A few weeks ago, I took myself off on my first ever solo holiday, to a little cabin in a fern filled valley by the sea in North Devon. I wanted isolation and relaxation, and I got both in abundance. I took a selection of long books with me that I knew I would never read if I were at home and surrounded by the endless distractions of my day to day life, and amongst them was Priestley’s The Good Companions, his most celebrated book during his lifetime. I bought this copy – a lovely old 1960s Penguin papberback – because a previous owner had written ‘heavenly’ in capital letters across the back of the book, and I thought there could be no better recommendation than that. I am pleased to report that this person was absolutely right in their choice of adjective, and I was similarly transported to celestial plains while reading it. It just so happened to be one of those brilliantly serendipitous reading moments when a book falls into your hands at exactly the right moment you need it. As I was sitting by the sea, contemplating making a big change in my life, feeling at a crossroads, not sure where to turn, and thinking about whether working in a theater would be the right path for me, here came, as in Festival at Farbridge, a motley crew of people, all at a crossroads in life, looking for change, not knowing where to turn, and finding themselves joining forces with a traveling theater. The Book Gods certainly knew what they were doing when they prompted me to take The Good Companions on holiday!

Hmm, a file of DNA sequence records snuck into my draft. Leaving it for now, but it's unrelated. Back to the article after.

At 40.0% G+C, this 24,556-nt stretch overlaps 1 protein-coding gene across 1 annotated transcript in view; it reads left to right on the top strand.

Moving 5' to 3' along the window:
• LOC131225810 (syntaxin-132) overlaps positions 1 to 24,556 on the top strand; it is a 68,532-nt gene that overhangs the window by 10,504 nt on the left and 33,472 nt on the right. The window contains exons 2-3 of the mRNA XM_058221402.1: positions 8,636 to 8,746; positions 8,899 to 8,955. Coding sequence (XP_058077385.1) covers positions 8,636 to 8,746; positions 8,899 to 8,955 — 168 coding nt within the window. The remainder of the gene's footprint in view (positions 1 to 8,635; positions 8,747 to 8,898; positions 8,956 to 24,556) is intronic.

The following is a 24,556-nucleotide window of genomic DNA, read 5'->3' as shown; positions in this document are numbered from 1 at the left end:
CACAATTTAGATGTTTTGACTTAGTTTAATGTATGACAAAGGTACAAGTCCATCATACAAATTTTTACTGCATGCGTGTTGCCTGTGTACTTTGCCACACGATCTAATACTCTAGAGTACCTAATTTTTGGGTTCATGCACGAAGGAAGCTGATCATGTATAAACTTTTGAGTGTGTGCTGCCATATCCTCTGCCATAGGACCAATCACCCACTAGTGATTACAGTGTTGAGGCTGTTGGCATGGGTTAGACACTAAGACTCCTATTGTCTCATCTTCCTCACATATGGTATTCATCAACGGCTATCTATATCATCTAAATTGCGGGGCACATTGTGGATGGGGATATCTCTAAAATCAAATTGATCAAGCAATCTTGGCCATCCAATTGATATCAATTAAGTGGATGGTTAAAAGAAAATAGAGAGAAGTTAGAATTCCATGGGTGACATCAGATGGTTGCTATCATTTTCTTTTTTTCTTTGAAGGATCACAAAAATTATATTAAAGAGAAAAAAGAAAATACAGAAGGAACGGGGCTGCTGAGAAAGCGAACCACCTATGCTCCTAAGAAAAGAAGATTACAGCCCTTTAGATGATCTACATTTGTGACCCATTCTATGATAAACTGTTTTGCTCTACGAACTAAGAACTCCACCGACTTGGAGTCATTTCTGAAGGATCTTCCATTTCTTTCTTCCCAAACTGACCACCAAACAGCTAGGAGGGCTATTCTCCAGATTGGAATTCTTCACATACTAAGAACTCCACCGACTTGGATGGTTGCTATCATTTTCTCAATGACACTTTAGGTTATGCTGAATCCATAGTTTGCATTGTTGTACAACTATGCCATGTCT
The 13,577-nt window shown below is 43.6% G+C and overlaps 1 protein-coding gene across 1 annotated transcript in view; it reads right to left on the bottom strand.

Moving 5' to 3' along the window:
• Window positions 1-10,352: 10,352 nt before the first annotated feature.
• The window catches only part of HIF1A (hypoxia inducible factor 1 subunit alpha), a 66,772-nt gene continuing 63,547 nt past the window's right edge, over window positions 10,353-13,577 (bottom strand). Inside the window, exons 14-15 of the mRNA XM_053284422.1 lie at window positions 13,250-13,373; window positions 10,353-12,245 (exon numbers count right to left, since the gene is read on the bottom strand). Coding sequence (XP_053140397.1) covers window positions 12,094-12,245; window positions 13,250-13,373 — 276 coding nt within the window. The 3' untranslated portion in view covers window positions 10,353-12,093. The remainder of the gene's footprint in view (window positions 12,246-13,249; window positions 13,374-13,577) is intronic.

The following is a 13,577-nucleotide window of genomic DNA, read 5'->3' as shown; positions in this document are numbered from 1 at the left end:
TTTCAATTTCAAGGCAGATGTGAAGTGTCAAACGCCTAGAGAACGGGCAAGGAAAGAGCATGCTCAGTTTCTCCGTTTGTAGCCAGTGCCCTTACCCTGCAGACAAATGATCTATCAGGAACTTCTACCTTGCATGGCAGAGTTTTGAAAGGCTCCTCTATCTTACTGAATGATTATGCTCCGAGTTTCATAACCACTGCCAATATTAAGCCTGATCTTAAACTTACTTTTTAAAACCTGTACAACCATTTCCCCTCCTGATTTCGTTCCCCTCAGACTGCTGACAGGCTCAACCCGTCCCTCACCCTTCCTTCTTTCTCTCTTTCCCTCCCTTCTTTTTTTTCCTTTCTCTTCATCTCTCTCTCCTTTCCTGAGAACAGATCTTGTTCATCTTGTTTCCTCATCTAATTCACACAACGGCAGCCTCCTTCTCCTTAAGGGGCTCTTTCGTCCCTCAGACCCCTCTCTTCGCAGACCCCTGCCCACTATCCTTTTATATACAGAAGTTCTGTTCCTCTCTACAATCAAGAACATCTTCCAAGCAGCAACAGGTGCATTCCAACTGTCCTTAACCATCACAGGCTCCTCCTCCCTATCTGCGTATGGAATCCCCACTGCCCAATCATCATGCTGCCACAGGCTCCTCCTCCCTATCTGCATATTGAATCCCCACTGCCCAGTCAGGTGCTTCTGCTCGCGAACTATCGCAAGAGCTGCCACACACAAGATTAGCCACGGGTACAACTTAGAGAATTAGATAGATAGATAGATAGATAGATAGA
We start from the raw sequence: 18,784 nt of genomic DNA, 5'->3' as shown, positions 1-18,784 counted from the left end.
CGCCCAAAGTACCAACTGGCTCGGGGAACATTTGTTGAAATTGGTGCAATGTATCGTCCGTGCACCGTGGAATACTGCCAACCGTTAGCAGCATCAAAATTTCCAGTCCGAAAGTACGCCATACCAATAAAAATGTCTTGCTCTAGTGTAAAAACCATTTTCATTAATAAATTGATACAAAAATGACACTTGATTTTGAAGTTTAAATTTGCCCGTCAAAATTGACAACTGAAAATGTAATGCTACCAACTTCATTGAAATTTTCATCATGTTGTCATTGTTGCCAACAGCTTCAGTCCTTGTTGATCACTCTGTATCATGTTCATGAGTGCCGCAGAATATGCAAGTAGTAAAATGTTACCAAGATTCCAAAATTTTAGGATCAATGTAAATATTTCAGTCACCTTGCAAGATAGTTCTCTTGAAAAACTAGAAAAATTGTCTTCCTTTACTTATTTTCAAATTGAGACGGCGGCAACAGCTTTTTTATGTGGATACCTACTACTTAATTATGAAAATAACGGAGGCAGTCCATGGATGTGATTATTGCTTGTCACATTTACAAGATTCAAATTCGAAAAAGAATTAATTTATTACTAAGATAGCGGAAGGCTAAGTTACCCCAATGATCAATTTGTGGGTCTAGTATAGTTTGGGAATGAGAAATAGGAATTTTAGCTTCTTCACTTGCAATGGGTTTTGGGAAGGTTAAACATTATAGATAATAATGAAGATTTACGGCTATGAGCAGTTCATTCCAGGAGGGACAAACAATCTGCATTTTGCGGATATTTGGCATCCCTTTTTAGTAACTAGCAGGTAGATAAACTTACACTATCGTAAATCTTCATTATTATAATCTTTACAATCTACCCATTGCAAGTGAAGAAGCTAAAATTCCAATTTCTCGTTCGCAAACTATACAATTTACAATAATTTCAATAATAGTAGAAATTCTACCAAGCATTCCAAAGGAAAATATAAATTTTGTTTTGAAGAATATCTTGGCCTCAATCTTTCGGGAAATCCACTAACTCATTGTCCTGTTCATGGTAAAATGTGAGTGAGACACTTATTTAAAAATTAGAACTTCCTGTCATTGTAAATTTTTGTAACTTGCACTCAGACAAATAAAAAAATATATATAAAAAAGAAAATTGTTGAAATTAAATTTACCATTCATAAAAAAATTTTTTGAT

I honestly don’t have enough superlatives to describe how much I absolutely loved this book. When I finished, I felt bereft. Everything that I loved in Festival at Farbridge was here, yet even better – the structure is very similar in using alternating chapters to give each of the main characters’ perspectives, but it being an earlier book – written in the mid twenties – gives it a greater sense of hopefulness and joy in its tone. Nowhere but in a novel by Priestley could Jess Oakroyd, a factory worker from a grim Northern town in late middle age, dissatisfied in his work and his marriage, Elizabeth Trant, a thirty something well to do spinster recently liberated from life long caring duties upon her fathers’ death, and Inigo Jollifant, a mediocre public school teacher fresh out of university with a hidden genius at the piano, cross paths on the same day that they all decide to chuck in their lives and go on the road. Also, nowhere but in a J B Priestley novel could they all end up in the same café as a traveling theater troupe whose manager has just run away with their main attraction, leaving them rudderless and in debt. The three wandering travellers naturally decide to join forces with the troupe and give the theatrical life a go, with Elizabeth using the inheritance money she has just had land in her lap to revive their fortunes, and Inigo using his skills at the piano to make them a roaring success. As they travel around the country, they have enormous highs and crashing lows, and gradually all of their priorities change and their time together will come to an end, but not without all being transformed and finding the confidence to seek the lives they truly want.